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Signal Recognition Particle-Receptor Complex Structure Solved Print

The signal recognition particle (SRP) is a ubiquitous ribonucleoprotein (RNP) complex that delivers membrane and secretory proteins to the cell membrane in prokaryotes and in eukaryotes to the endoplasmic reticulum (ER), an organelle that forms a network of protein and lipid synthesizing factories. This process, called co-translational protein targeting, is an essential and evolutionarily conserved pathway for delivering nascent proteins to the eukaryotic ER. To learn more about co-translational protein targeting, researchers from UC Berkeley and the Swiss Federal Institute of Technology collaborated to determine the crystal structure of the prokaryotic SRP:SR complex arrested in the cargo release state at 3.9 Å resolution.

Signal Recognition
Made Simple

The signal recognition particle (SRP) is a ribonucleoprotein complex in which the RNA and protein components are highly conserved across all kingdoms of life. Responsible for directing protein traffic within a cell, and then allowing proteins to be secreted from the cell, the SRP plays an integral role in the process of co-translational protein targeting.

A ribosome, an organelle that produces proteins, forms a complex with the protein it is synthesizing, or translating. This ribosome-nascent chain complex (RNC) binds the SRP, delaying protein translation until the ribosome-bound SRP reaches the SRP receptor in the membrane of a eukaryotic cell’s endoplasmic reticulum, or a prokaryote’s plasma membrane.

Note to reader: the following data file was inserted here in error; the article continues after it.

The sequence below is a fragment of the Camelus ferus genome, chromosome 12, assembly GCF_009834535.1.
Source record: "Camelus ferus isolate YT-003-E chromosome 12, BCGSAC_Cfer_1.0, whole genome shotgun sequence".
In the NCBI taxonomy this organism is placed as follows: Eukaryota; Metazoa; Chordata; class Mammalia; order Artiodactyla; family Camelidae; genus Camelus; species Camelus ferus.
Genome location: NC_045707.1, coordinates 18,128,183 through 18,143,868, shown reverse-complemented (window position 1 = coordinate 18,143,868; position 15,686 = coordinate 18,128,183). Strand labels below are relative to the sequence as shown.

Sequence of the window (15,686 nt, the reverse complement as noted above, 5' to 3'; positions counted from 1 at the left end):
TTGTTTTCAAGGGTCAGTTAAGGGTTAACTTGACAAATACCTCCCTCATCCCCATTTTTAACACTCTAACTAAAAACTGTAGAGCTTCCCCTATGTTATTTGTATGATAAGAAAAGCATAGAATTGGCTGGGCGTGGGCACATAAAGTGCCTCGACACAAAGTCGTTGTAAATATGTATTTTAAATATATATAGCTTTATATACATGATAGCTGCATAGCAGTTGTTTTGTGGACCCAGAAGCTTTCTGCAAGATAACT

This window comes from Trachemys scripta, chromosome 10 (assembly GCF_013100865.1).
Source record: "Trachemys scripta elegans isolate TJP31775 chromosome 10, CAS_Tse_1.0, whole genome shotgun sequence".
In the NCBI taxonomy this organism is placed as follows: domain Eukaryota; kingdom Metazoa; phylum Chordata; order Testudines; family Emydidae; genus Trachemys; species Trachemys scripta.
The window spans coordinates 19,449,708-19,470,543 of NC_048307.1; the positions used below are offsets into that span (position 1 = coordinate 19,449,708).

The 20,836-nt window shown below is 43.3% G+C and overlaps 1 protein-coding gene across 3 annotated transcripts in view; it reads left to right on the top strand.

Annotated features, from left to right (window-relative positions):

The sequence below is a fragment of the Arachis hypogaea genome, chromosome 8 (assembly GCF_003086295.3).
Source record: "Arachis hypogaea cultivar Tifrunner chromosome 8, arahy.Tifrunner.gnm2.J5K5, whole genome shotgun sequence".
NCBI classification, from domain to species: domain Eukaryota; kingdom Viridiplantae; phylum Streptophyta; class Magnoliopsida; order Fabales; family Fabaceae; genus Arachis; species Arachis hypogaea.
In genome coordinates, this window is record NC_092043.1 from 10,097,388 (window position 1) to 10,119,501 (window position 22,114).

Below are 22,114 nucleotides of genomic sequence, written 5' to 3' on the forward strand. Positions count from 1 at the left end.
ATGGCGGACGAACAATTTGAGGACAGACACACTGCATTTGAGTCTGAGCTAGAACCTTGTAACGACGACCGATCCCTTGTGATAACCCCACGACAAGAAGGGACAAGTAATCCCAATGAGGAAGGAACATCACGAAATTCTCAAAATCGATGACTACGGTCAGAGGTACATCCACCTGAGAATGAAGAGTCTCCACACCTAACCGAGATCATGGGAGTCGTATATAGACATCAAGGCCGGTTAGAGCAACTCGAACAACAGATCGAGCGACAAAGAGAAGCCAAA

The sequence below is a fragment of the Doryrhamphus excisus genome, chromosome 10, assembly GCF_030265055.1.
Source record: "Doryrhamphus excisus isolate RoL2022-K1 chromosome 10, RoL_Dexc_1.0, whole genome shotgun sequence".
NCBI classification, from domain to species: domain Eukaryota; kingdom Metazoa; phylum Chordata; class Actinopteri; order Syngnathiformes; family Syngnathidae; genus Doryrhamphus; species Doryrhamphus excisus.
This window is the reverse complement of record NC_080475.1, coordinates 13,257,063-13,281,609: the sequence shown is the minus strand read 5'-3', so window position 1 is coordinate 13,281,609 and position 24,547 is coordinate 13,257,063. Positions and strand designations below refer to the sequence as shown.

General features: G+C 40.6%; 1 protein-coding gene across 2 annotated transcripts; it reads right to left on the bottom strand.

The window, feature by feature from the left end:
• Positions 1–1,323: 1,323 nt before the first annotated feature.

The cleavage of two guanosine triphosphate (GTP) molecules then occurs without interference or help from any external activation factors. This action is coupled to the final step of this process, wherein the SRP is released from its receptor and from the RNC, allowing translation to resume while the protein sequence moves through the translocation channel.

An SRP contains ribonucleic acids (RNA) and proteins. When an SRP recognizes the signal sequence of a nascent polypeptide, it forms a complex with its membrane-associated receptor (SR), and delivers the translating ribosome, the cargo, to the translocation channel (translocon). Despite extensive investigation over the last three decades, several fundamental questions remained unanswered: How does the SRP RNA stimulate hydrolysis, or cleavage, of guanine triphosphate (GTP) of the SRP:SR complex? Why is this GTPase activation, which leads to GTP hydrolysis, essential for protein targeting? How is the cargo transfer to the translocon coupled to GTP hydrolysis by Ffh, a component of the SRP, and the SRP receptor (SR) FtsY?